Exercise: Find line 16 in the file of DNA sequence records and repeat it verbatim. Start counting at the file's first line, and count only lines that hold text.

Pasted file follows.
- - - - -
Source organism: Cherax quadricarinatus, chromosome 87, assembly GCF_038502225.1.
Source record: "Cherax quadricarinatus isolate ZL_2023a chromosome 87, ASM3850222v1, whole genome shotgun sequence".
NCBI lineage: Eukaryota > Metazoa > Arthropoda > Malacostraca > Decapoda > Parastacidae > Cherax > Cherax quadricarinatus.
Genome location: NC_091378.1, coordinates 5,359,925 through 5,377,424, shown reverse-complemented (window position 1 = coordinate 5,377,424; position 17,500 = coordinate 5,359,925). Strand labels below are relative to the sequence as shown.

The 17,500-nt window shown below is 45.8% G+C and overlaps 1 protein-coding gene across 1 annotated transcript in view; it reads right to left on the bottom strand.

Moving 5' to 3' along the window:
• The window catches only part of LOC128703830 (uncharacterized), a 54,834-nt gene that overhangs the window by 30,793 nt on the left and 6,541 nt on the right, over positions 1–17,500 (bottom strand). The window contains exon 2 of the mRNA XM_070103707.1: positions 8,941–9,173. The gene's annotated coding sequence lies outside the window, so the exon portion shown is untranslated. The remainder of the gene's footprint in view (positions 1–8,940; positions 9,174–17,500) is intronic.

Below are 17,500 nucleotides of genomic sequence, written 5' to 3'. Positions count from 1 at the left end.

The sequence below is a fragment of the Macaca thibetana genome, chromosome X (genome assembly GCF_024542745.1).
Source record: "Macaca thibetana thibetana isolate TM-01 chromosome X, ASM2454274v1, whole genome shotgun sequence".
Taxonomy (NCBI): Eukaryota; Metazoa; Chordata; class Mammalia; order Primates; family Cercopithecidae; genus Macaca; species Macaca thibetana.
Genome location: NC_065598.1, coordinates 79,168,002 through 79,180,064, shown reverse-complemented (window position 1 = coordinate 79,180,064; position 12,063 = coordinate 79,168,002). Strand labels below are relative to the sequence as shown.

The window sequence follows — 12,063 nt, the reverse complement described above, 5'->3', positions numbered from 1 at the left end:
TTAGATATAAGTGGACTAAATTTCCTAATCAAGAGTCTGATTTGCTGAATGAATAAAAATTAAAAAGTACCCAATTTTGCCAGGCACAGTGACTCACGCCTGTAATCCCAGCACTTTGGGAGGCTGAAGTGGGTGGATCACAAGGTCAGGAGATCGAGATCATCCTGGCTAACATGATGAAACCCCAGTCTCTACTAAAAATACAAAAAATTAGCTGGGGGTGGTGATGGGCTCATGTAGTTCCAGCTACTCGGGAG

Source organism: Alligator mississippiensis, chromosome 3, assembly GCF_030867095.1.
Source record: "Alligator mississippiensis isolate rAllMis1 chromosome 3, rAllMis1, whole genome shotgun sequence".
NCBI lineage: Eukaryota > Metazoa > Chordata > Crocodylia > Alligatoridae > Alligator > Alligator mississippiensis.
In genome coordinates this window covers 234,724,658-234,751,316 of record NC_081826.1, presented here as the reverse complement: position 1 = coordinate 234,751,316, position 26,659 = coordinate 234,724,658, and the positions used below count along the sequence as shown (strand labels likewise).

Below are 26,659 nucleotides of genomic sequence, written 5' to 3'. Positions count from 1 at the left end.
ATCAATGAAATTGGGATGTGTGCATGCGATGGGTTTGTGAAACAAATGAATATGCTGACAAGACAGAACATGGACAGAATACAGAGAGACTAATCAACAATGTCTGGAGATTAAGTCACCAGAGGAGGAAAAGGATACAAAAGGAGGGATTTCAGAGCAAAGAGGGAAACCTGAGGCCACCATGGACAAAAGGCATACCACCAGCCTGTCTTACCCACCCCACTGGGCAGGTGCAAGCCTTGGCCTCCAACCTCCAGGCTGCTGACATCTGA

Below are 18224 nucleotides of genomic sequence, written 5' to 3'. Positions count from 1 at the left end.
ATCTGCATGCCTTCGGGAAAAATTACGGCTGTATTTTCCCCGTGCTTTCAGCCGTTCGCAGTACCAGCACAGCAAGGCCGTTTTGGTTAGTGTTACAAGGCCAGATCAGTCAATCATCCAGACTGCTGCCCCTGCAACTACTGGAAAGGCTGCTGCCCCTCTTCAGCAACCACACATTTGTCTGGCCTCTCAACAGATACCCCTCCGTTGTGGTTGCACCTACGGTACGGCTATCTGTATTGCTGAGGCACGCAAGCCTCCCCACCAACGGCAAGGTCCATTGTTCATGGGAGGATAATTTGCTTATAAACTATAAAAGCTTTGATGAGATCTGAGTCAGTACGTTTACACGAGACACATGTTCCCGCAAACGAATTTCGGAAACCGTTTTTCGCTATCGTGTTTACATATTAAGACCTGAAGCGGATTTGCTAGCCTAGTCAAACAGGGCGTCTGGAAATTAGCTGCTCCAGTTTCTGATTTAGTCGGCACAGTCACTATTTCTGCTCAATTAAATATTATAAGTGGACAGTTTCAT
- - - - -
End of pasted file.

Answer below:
Source record: "Alligator mississippiensis isolate rAllMis1 chromosome 3, rAllMis1, whole genome shotgun sequence".